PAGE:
GRAND RAPIDS, Mich. (WOOD) - For three decades, Judy Peters has lived in a southwest Grand Rapids neighborhood. All she has to do is walk down to the corner of Withey and Buchanan to see what the foreclosure crisis has done to her neighborhood. In less than a decade, she said, her property value has fallen by two-thirds.
"They just let the property go," she told 24 Hour News 8 as she looked at one home. "They have done nothing to keep it up."
In this case, "they" is Bank of America. The home on Withey SW doesn't have much curb appeal.
"The appraiser that came out told us that a good deal of the appraisal is based on the foreclosed housing in the neighborhood," Peters said. "The fact that there are so many and the fact that they're not maintained."
The National Fair Housing Alliance says Bank of America is putting their efforts to sell foreclosed homes in the suburbs and ignore the inner city properties they own, including Grand Rapids.
The group evaluated Bank of America real estate-owned (REO) properties in the metropolitan areas of Atlanta, Dallas, Dayton, Miami/Fort Lauderdale, Oakland/Richmond/Concord, Phoenix, metropolitan Washington, DC and Grand Rapids.
The organization wants the federal government to step in.
They've filed a complaint with the Department of Housing and Urban Development against Bank of America, claiming the bank discriminates by failing to maintain and market foreclosed homes in African-American and Latino sections of each city.
In Grand Rapids, 87 homes were compared. (See map in photo area.) Fair Housing advocates say not only are surrounding property values hurt by the lack of foreclosure upkeep, it also hurts revitalization efforts.
"We're talking about basic things such as cutting the lawn picking up the trash, taking care of accumulating mail, putting a 'For Sale' sign in the yard, rather than the distressed property signs or auction signs that are in the window," said Nancy Haynes of the Fair Housing Center of West Michigan .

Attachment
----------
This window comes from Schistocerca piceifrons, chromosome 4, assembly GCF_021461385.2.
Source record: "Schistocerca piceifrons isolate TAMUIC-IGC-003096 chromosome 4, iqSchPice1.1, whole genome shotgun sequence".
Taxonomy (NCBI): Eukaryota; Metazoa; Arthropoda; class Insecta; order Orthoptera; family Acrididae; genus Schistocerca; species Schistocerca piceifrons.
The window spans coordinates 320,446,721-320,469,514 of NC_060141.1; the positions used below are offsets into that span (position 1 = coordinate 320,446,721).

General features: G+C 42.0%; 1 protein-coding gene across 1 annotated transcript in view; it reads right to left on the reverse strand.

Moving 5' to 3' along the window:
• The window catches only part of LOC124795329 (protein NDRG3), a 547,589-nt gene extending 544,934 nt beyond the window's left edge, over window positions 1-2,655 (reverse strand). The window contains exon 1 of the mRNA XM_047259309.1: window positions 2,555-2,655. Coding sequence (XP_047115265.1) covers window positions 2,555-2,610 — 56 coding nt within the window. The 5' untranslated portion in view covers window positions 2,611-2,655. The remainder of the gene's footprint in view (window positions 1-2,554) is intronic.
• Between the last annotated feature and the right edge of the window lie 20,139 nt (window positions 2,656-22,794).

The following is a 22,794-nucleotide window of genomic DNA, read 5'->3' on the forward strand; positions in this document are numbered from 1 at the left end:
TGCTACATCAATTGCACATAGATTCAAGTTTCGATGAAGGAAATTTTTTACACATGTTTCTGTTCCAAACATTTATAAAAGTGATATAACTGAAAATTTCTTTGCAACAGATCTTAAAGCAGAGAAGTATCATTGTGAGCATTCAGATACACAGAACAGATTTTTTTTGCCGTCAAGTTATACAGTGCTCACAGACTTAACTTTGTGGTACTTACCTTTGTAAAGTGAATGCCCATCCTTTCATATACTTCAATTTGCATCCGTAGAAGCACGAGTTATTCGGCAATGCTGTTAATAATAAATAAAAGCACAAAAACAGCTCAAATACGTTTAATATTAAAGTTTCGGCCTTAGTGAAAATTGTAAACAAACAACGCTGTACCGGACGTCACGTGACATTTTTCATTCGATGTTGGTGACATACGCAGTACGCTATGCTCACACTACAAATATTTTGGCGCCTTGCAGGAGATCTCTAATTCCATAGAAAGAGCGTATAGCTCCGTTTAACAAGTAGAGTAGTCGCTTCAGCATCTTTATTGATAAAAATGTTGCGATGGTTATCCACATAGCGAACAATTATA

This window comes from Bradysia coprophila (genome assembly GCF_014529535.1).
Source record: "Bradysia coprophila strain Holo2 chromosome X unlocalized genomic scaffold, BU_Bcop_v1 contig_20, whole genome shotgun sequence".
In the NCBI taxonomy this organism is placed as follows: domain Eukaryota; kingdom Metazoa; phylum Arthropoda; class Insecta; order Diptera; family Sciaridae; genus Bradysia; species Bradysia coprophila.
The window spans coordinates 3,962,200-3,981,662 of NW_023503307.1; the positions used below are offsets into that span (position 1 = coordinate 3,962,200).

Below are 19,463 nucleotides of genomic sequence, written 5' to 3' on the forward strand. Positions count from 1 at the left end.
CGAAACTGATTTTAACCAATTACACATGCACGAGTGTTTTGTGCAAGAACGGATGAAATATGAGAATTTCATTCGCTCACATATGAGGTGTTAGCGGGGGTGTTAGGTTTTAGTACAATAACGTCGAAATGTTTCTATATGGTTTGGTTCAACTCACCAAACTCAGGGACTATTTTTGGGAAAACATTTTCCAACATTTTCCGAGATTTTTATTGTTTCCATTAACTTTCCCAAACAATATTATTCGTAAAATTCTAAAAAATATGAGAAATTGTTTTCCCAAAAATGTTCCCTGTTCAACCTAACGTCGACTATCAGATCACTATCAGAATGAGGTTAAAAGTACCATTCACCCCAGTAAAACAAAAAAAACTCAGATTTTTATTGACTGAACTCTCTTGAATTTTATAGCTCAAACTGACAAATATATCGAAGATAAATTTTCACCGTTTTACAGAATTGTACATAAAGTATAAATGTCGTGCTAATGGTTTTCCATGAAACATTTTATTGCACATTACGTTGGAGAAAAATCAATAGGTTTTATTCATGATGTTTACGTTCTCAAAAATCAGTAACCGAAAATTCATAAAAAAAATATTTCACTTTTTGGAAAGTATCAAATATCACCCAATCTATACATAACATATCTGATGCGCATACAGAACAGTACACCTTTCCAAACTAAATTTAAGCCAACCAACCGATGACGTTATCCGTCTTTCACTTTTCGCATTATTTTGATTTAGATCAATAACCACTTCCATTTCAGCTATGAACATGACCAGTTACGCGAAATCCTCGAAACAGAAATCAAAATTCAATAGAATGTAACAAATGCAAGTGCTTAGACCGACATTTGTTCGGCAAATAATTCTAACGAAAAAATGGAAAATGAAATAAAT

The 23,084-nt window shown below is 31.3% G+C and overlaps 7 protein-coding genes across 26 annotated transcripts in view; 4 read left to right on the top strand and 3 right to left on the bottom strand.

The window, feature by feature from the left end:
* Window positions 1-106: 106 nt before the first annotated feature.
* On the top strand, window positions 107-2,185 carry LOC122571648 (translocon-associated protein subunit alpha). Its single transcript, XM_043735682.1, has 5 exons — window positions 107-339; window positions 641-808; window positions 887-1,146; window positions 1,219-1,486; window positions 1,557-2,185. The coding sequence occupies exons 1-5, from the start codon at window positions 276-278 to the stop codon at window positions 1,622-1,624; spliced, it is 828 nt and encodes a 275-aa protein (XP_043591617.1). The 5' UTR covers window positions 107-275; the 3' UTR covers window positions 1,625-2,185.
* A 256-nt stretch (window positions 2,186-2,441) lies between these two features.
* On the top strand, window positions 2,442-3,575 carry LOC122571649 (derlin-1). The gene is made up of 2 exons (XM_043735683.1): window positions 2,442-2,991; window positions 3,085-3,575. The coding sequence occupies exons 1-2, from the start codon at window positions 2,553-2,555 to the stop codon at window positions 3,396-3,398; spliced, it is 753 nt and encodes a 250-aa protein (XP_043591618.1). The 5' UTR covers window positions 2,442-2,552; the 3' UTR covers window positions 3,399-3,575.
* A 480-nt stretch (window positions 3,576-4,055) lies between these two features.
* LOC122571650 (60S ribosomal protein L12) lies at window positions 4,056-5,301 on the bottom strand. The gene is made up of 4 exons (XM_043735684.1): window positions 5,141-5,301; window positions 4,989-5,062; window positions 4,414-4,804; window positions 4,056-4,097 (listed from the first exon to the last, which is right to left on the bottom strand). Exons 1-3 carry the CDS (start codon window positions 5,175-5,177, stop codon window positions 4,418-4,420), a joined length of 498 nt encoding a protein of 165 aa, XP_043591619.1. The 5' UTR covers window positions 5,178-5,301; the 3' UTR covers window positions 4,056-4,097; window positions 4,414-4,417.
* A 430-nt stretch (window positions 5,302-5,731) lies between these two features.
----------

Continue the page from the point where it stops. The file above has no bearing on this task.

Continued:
2 4 Hour News 8 checked four homes on the Bank of American website as bank-owned property for sale -- two on the southwest side of Grand Rapids, one in Ada and one in Kentwood.
At the house on Withey SW, an auction sign is posted. Another house on Caulfield SW has no 'For Sale' sign. Both looked like they needed some clean up.
The house in Ada had more curb appeal, but there was no 'For Sale' sign posted. There also was no 'For Sale' sign at the house in Kentwood, and the lawn needed work.
Haynes defended the discrimination claims. The Fair Housing Center of West Michigan, she said, looked at the 87 properties in February, May and August and found obvious discrepancies between white neighborhoods and minority neighborhoods.
To Judy Peters, she believes Bank of America is playing favorites -- and she sees it next door to where she lives.
"Definitely if it were in a more affluent neighborhood, they'd be doing something with the property instead of just letting it sit and it's eventually going to fall down," she said.
In a statement to 24 Hour News 8, Bank of America's Jumana Bauwens said: "While we share NFHA's concern about neighborhoods, we strongly deny their allegations and stand behind our property maintenance and marketing practices. Bank of America is committed to stabilizing and revitalizing communities that have been impacted by the economic downturn, foreclosures and property abandonment. We actively address the needs of such communities through existing programs, partnerships with non profits and governments and continued investment in innovative programs."
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